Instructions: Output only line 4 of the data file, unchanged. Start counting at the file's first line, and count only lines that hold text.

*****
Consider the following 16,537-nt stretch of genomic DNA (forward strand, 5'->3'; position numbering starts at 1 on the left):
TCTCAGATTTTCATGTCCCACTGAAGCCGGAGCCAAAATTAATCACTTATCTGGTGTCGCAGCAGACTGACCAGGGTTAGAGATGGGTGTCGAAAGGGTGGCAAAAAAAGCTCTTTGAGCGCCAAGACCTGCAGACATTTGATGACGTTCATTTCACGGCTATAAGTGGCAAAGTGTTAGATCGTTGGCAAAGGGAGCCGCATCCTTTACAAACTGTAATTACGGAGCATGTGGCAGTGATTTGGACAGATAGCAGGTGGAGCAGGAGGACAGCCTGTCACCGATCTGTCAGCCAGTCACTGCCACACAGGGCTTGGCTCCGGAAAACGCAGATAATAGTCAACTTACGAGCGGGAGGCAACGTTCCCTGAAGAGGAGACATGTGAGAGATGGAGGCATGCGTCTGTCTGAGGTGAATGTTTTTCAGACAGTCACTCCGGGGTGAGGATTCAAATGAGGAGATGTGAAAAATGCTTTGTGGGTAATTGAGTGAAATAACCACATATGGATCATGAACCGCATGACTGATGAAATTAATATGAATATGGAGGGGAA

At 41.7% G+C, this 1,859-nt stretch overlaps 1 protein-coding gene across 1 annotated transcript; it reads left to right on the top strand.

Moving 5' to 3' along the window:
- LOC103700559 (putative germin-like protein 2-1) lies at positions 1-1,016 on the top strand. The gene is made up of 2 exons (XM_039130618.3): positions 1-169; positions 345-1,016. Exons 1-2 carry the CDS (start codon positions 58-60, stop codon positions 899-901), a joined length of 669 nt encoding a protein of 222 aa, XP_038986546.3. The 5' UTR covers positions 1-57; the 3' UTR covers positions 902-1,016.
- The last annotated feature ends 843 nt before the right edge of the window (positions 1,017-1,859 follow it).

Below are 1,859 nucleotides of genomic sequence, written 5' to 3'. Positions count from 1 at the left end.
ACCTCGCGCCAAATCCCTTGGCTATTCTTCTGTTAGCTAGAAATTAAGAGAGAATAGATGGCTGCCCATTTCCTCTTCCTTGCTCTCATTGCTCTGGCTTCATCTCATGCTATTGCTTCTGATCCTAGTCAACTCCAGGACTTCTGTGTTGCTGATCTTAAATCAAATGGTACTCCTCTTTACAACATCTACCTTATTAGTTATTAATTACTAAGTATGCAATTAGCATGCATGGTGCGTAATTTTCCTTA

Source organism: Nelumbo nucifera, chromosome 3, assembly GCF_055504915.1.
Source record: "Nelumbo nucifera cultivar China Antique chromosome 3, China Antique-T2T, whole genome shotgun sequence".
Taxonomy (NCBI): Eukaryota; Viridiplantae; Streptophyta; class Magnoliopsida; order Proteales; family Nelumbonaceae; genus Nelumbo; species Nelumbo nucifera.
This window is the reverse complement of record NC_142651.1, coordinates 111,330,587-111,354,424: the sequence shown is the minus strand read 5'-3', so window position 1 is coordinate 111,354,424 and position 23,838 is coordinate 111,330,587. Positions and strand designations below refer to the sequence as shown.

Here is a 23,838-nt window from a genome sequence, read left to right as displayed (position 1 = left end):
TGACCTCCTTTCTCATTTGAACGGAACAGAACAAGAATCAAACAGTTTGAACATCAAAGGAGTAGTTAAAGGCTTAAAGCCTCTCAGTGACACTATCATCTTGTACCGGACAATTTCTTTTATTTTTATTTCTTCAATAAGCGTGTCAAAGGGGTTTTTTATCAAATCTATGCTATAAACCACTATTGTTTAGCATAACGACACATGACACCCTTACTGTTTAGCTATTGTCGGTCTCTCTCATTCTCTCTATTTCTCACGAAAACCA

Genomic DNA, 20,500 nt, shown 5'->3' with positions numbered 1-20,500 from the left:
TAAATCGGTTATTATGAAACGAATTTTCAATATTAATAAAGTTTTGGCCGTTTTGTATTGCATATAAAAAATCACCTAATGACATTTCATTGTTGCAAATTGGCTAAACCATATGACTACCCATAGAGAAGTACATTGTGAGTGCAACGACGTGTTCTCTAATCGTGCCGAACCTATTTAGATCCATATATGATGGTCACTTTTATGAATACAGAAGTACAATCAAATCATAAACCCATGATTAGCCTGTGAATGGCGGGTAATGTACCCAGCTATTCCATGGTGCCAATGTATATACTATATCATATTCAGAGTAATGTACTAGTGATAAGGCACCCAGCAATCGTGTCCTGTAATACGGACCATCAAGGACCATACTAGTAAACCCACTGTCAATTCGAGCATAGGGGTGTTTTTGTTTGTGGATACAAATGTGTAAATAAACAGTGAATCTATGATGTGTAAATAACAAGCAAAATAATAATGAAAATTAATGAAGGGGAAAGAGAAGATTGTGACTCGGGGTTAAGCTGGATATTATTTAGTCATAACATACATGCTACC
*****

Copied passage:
Moving 5' to 3' along the window: